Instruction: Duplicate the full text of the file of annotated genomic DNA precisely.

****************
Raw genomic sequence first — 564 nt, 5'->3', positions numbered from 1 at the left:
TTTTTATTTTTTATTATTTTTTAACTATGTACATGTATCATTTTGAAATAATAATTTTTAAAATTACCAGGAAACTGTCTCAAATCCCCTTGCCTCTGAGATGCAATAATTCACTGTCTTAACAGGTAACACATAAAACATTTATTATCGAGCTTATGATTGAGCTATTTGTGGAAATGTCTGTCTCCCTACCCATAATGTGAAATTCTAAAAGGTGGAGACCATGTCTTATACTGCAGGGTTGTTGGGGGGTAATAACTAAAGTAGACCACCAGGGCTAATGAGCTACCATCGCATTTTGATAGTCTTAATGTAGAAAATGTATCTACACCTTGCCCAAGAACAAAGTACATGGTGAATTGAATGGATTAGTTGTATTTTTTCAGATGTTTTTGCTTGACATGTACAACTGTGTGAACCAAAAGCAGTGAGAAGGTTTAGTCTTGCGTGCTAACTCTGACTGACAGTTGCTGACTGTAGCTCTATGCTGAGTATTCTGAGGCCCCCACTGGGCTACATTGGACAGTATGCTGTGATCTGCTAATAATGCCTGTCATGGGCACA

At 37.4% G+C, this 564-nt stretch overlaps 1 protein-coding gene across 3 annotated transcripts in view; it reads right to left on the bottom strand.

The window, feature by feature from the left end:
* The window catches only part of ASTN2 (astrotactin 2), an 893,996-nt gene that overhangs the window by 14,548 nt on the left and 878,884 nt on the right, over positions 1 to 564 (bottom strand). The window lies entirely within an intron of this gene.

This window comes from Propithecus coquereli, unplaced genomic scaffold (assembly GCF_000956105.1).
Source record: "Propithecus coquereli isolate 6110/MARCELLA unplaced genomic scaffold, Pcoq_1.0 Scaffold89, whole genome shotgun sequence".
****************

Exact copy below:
Raw genomic sequence first — 564 nt, 5'->3', positions numbered from 1 at the left:
TTTTTATTTTTTATTATTTTTTAACTATGTACATGTATCATTTTGAAATAATAATTTTTAAAATTACCAGGAAACTGTCTCAAATCCCCTTGCCTCTGAGATGCAATAATTCACTGTCTTAACAGGTAACACATAAAACATTTATTATCGAGCTTATGATTGAGCTATTTGTGGAAATGTCTGTCTCCCTACCCATAATGTGAAATTCTAAAAGGTGGAGACCATGTCTTATACTGCAGGGTTGTTGGGGGGTAATAACTAAAGTAGACCACCAGGGCTAATGAGCTACCATCGCATTTTGATAGTCTTAATGTAGAAAATGTATCTACACCTTGCCCAAGAACAAAGTACATGGTGAATTGAATGGATTAGTTGTATTTTTTCAGATGTTTTTGCTTGACATGTACAACTGTGTGAACCAAAAGCAGTGAGAAGGTTTAGTCTTGCGTGCTAACTCTGACTGACAGTTGCTGACTGTAGCTCTATGCTGAGTATTCTGAGGCCCCCACTGGGCTACATTGGACAGTATGCTGTGATCTGCTAATAATGCCTGTCATGGGCACA

At 37.4% G+C, this 564-nt stretch overlaps 1 protein-coding gene across 3 annotated transcripts in view; it reads right to left on the bottom strand.

The window, feature by feature from the left end:
* The window catches only part of ASTN2 (astrotactin 2), an 893,996-nt gene that overhangs the window by 14,548 nt on the left and 878,884 nt on the right, over positions 1 to 564 (bottom strand). The window lies entirely within an intron of this gene.

This window comes from Propithecus coquereli, unplaced genomic scaffold (assembly GCF_000956105.1).
Source record: "Propithecus coquereli isolate 6110/MARCELLA unplaced genomic scaffold, Pcoq_1.0 Scaffold89, whole genome shotgun sequence".